As polls open today in the Brexit vote, Irish ministers have again urged voters to do all they can to ensure Britain votes to stay in the EU.
During a Seanad debate, Foreign Affairs Minister Charlie Flanagan said he wanted “our closest neighbour and partner to remain a member of a reformed EU”.
“This is a view which enjoys near-unanimous support within both Houses of the Oireachtas, though I recognise and respect that there is a different point of view,” said Mr Flanagan.
“The reasons underpinning the Government’s position will also be familiar to you — these include important considerations in relation to our economy, Northern Ireland, the Common Travel Area, and, of course, the EU itself.”
Mr Flanagan set out the extensive work undertaken by the Government and by Irish diplomats and officials on this issue since a referendum was first proposed by UK prime minister David Cameron in 2013.
“During the course of a visit to the UK in early April, I identified a desire among the local Irish community to hear the Irish perspective from Government and opposition. My own experience of referendums here meant that I was aware of the sensitivities but happy to give our perspective, if asked.
“The UK electorate will, of course, have the final say on the matter. Polls suggest both outcomes are equally possible and the govern-ment is as prepared as it possibly can be for both outcomes. Whatever the result, the Government will strive to protect and promote Ireland’s key interests. The Oireachtas will, of course, play its full part in that important work.”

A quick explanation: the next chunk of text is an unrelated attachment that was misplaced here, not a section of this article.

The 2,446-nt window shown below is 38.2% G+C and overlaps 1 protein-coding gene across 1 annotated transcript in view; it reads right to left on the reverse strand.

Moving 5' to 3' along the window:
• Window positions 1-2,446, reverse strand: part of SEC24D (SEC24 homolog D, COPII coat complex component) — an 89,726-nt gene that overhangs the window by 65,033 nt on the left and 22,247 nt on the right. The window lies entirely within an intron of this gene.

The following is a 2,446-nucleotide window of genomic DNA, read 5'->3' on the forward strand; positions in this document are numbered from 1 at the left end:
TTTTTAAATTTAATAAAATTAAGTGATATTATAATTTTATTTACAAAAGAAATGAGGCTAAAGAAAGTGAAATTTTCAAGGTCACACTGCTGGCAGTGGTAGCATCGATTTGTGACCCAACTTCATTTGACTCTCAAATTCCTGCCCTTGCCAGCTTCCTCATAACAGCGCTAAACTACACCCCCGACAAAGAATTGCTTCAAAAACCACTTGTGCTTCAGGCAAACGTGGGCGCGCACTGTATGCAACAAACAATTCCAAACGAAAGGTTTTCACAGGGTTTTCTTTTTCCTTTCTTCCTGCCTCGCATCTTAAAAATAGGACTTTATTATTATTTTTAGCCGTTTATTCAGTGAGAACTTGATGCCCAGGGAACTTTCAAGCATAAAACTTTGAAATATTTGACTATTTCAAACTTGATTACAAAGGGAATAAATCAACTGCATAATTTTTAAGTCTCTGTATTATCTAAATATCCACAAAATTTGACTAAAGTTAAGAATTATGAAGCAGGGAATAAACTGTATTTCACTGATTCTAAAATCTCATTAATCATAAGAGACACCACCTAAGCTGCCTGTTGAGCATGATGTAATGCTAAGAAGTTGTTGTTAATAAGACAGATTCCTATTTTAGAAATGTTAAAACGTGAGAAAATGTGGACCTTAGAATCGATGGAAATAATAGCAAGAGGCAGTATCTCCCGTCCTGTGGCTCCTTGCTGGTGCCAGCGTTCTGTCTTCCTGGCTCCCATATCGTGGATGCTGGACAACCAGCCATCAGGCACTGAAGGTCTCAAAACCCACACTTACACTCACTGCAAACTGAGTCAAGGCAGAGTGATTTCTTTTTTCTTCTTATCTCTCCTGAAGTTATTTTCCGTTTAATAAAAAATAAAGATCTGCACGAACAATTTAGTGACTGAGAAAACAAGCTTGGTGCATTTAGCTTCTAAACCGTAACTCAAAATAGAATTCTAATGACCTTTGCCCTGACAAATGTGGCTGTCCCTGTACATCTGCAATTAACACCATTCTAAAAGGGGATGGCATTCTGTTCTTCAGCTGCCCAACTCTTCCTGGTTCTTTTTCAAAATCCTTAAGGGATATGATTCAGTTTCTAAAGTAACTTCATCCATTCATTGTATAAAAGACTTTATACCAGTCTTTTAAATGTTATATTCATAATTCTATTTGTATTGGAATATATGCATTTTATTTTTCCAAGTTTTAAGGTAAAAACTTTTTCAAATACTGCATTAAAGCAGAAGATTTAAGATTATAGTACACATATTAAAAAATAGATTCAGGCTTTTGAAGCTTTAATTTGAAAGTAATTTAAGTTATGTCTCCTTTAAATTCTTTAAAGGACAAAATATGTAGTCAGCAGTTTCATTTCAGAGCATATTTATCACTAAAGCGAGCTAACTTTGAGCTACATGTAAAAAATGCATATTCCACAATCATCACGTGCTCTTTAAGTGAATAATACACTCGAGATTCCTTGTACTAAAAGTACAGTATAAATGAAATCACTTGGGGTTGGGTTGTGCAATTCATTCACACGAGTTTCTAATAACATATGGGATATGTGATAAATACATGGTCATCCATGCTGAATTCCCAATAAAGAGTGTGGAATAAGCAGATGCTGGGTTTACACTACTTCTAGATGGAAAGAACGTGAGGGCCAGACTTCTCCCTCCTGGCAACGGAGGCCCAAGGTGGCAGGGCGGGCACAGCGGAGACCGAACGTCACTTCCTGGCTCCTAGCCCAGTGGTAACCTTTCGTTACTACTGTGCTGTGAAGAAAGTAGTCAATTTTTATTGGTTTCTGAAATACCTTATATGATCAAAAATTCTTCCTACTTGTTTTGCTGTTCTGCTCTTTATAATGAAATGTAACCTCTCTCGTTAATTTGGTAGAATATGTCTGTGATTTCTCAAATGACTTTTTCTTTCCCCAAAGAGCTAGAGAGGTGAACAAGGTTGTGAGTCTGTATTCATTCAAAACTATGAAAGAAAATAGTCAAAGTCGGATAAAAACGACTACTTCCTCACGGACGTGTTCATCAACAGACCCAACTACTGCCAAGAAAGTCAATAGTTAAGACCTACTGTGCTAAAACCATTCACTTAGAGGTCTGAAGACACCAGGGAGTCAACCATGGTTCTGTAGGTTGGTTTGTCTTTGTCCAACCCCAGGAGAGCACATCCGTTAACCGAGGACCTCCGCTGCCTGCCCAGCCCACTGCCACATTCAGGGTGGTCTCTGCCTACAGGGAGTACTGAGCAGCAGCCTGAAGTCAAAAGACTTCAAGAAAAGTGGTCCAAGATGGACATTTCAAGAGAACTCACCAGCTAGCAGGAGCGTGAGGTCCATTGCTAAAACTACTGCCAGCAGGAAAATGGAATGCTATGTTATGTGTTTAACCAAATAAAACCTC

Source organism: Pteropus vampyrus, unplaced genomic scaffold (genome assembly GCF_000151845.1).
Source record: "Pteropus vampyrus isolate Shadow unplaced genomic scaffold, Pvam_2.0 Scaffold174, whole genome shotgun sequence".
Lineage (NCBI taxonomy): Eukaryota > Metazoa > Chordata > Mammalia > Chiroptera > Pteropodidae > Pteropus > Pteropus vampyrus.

In Britain, leaders from both campaigns were making a final pitch for votes on the last day of campaigning.
Mr Cameron, Labour leader Jeremy Corbyn, and Liberal Democrats leader Tim Farron were addressing rallies arguing the UK will be better off and safer with a Remain vote in today’s poll.
Boris Johnson and Nigel Farage are appealing to people to vote Leave — with the ex-mayor of London urging them to “believe in our country”.
More than 46m people are eligible to vote in the referendum.
Mr Cameron, whose own future hangs in the balance, said he would lobby for further changes to free movement rules in the light of European Court rulings if the UK votes to remain and said the process of EU reform will “continue on Friday”, insisting that reducing net migration was “not an unrealistic ambition”.
However, Jean-Claude Juncker, the president of the European Commission, appeared to rule that out.
Mr Juncker appeared to reject that option as he told reporters in Brussels that “out is out”, suggesting if there was a vote to leave “there will be no kind of re-negotiation”, saying Mr Cameron “got the maximum he could receive” after months of talks which ended in February.
Meanwhile, former prime minister John Major characterised Leave supporters as “gravediggers of our prosperity” and said a Brexit may result in a “broken Britain with less importance and less influence in the world”.